The conservation of habitats and native species will be the focus of a Forest Bridge Trust public hui at the Ranfurly Hall in Kaipara Flats on September 8 and 9.
The trust’s vision is to create a connected landscape of healthy forest and flourishing indigenous wildlife from the Kaipara Harbour in the west to the Pacific Ocean in the east. This is being done by supporting individuals and groups in the area with the tools and expertise to reach their conservation goals.
The hui is designed to bring together those working in conservation and members of the public to share knowledge and experience for greater conservation outcomes in the area.
The trust’s community liaison team lead Tris Bondsfield says there is already a huge groundswell of individuals joining in the effort to make conservation gains, from beach rubbish collection and planting days to restoration and predator control efforts. This is happening on both private and public land.
“This hui presents a unique opportunity for members of the public to hear respected speakers in conservation such as Cam Speedy, Dr Helen Blackie and Dr Dean Meason,” she says.
Speedy is a freelance wildlife biologist based in the central North Island with more than 30 years’ experience working on a range of both native and introduced wildlife.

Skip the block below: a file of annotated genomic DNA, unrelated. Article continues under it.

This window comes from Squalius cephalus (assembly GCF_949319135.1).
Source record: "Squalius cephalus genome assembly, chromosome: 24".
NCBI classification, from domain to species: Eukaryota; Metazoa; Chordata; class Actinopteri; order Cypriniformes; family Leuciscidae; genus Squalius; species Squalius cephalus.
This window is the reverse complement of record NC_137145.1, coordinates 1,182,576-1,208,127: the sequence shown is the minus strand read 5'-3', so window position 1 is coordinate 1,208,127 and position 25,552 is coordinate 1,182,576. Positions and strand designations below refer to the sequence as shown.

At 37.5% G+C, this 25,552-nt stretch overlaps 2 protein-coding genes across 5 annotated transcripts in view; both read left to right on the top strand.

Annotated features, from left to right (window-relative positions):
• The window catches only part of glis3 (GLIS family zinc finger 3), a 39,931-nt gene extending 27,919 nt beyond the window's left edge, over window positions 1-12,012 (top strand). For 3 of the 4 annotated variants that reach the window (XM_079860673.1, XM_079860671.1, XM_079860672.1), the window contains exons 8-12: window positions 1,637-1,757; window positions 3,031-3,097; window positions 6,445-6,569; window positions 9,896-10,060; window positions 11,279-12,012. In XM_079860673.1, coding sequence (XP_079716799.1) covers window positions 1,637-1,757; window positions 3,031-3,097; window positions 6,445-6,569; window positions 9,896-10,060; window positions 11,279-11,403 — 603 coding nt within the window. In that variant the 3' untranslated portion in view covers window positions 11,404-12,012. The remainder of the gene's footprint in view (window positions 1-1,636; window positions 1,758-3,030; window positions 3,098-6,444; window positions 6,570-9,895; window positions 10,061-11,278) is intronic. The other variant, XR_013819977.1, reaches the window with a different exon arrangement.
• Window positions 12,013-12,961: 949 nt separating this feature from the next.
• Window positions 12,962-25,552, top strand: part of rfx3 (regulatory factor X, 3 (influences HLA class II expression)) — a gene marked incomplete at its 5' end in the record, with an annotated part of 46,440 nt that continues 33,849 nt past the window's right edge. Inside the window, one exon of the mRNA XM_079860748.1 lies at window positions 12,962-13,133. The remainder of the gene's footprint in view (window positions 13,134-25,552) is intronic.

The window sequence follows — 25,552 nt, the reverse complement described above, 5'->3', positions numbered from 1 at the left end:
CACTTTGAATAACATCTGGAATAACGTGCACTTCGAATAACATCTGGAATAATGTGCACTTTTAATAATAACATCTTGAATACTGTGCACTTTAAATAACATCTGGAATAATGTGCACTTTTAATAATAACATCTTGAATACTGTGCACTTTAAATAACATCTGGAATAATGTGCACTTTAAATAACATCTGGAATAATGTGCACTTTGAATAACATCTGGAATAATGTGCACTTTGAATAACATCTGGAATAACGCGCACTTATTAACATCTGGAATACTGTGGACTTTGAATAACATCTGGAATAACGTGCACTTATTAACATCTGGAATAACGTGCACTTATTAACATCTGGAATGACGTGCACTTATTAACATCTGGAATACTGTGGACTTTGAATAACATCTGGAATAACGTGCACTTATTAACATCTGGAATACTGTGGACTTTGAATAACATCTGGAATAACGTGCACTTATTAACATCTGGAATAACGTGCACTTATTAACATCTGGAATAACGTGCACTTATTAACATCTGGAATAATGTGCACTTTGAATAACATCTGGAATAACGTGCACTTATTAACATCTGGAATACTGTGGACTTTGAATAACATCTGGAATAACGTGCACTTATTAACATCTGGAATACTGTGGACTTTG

Blackie is an associate partner of Boffa Miskell, and has had more than 20 years’ experience in conservation and pest management, with a focus on predator ecology. She is currently leading multiple research projects in New Zealand and overseas focussed on innovations in pest control and surveillance, as well as the development of novel technologies to improve conservation management practices.
Meason is a tree ecophysiologist who has worked with a number of different temperate and tropical forest species to provide a mechanistic understanding of forest management. His expertise with eucalypts and coast redwood is well recognised nationally and internationally.
Bondsfield says that with two unfenced kiwi populations now in the rohe, predator control and plant regeneration to save this species is having a welcome impact on other native taonga and locals are already starting to see a change in the native biodiversity of the area.
Species such as kākā, korimako, kakariki, Hochstetters frogs, matuku hūrepo (bittern) and flocks of kererū are being sighted more regularly.
“The theme for the hui is Building a Legacy and the hope that the 10 keynote speakers will inspire and inform our community on how together we can achieve this goal,” she says.
“This is a chance to hear from our local iwi on the work their own kaitiaki are undertaking, learn about our local kiwi colonies and how we can help them to thrive, wetland restoration and its importance to biodiversity, and new advances in predator control and monitoring.
“There are now less than 10,000 days left for Aotearoa to achieve its landmark Predator Free 2050 goals.
“If anyone would like to know more about this movement to restore our native biodiversity and how they can be a part of it, then they are very welcome to join us for this exciting two-day event.”